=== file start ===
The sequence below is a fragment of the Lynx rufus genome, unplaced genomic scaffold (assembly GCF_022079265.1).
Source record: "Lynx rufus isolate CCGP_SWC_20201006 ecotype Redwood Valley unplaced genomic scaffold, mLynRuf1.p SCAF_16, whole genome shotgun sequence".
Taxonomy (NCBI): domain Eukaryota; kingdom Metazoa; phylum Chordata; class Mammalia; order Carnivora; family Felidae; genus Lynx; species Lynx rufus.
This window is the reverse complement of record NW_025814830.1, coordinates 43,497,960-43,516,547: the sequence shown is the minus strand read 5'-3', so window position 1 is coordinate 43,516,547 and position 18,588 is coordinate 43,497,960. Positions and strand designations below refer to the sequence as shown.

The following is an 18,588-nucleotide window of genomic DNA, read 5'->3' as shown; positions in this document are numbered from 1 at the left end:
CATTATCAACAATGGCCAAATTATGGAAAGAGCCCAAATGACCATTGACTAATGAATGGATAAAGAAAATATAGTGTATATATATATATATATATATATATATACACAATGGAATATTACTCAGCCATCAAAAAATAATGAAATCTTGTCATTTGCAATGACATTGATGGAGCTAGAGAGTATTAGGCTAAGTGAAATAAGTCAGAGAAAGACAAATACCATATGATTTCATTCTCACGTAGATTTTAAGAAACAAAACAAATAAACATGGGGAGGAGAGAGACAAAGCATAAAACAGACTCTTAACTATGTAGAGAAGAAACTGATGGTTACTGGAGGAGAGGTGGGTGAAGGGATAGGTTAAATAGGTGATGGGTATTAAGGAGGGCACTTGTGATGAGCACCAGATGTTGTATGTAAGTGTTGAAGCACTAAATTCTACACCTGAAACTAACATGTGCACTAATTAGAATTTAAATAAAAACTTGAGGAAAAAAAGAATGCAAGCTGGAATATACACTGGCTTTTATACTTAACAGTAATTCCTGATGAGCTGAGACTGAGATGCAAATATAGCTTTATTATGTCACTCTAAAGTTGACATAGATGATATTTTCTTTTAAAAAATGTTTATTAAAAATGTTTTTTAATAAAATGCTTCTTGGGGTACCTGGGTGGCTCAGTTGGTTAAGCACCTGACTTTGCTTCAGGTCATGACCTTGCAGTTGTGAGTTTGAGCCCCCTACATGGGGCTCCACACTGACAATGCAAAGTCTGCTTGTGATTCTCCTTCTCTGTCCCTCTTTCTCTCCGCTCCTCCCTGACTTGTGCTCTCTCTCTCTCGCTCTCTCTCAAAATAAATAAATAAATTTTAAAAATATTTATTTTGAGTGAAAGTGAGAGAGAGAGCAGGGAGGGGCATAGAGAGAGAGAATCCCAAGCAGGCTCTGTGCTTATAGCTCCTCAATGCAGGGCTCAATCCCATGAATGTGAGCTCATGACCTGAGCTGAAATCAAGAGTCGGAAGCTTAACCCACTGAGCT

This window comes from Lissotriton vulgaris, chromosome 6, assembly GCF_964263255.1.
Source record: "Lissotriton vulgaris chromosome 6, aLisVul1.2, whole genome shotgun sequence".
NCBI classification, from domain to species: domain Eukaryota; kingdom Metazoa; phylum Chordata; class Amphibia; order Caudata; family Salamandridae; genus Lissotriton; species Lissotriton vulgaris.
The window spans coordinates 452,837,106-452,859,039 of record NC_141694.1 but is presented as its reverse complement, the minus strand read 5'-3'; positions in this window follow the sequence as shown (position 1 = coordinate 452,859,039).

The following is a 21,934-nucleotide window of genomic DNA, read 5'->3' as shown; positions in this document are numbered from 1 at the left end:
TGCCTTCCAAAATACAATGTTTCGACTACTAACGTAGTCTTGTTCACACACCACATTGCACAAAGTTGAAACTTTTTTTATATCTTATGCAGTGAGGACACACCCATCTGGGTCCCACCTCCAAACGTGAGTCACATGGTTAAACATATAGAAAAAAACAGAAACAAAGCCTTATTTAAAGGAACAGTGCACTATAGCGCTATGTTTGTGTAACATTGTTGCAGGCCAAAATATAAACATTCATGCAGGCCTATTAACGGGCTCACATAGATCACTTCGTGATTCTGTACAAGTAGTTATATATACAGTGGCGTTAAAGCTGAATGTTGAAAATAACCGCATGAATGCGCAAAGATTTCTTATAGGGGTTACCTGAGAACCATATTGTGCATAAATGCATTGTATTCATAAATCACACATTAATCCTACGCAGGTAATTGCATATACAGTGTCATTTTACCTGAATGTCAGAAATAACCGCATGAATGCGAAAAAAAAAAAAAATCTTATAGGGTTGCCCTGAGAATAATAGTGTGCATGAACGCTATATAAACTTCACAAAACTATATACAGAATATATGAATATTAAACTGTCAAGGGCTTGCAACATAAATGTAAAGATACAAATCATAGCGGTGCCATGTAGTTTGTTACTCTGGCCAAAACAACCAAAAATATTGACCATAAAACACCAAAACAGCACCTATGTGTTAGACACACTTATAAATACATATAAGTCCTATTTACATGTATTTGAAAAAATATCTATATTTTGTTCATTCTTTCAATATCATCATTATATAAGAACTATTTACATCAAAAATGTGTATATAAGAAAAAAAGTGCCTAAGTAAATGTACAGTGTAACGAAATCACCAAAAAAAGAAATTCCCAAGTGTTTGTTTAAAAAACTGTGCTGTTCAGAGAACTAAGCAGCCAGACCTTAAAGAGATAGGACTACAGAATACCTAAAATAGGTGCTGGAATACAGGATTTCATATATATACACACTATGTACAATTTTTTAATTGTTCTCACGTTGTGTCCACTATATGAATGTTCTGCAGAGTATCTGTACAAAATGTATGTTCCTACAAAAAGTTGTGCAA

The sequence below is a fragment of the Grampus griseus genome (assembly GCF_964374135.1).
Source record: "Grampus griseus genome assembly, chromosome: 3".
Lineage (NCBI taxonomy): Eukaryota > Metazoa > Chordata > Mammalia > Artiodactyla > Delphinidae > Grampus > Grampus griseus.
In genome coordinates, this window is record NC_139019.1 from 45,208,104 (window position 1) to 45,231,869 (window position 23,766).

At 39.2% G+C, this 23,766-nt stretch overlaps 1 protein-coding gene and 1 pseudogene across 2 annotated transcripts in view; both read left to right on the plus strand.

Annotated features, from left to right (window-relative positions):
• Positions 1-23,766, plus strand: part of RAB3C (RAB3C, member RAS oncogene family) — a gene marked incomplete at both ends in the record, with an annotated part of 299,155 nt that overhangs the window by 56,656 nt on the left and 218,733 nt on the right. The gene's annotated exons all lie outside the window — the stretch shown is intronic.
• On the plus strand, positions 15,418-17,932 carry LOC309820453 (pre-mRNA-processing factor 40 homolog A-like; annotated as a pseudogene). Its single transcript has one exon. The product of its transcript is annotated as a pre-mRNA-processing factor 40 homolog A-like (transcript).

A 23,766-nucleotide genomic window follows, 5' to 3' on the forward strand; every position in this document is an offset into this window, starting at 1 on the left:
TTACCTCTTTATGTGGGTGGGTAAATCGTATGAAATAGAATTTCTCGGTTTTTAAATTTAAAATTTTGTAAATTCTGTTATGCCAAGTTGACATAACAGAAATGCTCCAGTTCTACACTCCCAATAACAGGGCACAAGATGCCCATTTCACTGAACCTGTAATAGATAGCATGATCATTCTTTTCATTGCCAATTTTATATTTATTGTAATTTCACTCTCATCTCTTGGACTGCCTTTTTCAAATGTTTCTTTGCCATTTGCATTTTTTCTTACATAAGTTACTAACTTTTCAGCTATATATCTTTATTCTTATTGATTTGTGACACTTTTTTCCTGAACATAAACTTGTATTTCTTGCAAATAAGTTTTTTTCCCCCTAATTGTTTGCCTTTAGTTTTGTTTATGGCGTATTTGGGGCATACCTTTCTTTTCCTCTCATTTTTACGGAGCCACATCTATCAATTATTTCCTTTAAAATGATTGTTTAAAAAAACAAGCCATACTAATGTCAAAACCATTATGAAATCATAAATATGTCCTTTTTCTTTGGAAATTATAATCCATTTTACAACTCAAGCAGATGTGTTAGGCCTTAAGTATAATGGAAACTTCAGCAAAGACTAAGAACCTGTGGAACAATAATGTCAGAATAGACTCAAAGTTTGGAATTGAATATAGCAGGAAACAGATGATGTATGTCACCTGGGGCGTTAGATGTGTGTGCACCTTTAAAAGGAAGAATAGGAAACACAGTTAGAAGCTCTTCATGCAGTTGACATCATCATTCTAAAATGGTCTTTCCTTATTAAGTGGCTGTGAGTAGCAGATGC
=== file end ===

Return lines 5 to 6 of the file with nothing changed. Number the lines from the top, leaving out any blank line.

The following is an 18,588-nucleotide window of genomic DNA, read 5'->3' as shown; positions in this document are numbered from 1 at the left end:
CATTATCAACAATGGCCAAATTATGGAAAGAGCCCAAATGACCATTGACTAATGAATGGATAAAGAAAATATAGTGTATATATATATATATATATATATATATACACAATGGAATATTACTCAGCCATCAAAAAATAATGAAATCTTGTCATTTGCAATGACATTGATGGAGCTAGAGAGTATTAGGCTAAGTGAAATAAGTCAGAGAAAGACAAATACCATATGATTTCATTCTCACGTAGATTTTAAGAAACAAAACAAATAAACATGGGGAGGAGAGAGACAAAGCATAAAACAGACTCTTAACTATGTAGAGAAGAAACTGATGGTTACTGGAGGAGAGGTGGGTGAAGGGATAGGTTAAATAGGTGATGGGTATTAAGGAGGGCACTTGTGATGAGCACCAGATGTTGTATGTAAGTGTTGAAGCACTAAATTCTACACCTGAAACTAACATGTGCACTAATTAGAATTTAAATAAAAACTTGAGGAAAAAAAGAATGCAAGCTGGAATATACACTGGCTTTTATACTTAACAGTAATTCCTGATGAGCTGAGACTGAGATGCAAATATAGCTTTATTATGTCACTCTAAAGTTGACATAGATGATATTTTCTTTTAAAAAATGTTTATTAAAAATGTTTTTTAATAAAATGCTTCTTGGGGTACCTGGGTGGCTCAGTTGGTTAAGCACCTGACTTTGCTTCAGGTCATGACCTTGCAGTTGTGAGTTTGAGCCCCCTACATGGGGCTCCACACTGACAATGCAAAGTCTGCTTGTGATTCTCCTTCTCTGTCCCTCTTTCTCTCCGCTCCTCCCTGACTTGTGCTCTCTCTCTCTCGCTCTCTCTCAAAATAAATAAATAAATTTTAAAAATATTTATTTTGAGTGAAAGTGAGAGAGAGAGCAGGGAGGGGCATAGAGAGAGAGAATCCCAAGCAGGCTCTGTGCTTATAGCTCCTCAATGCAGGGCTCAATCCCATGAATGTGAGCTCATGACCTGAGCTGAAATCAAGAGTCGGAAGCTTAACCCACTGAGCT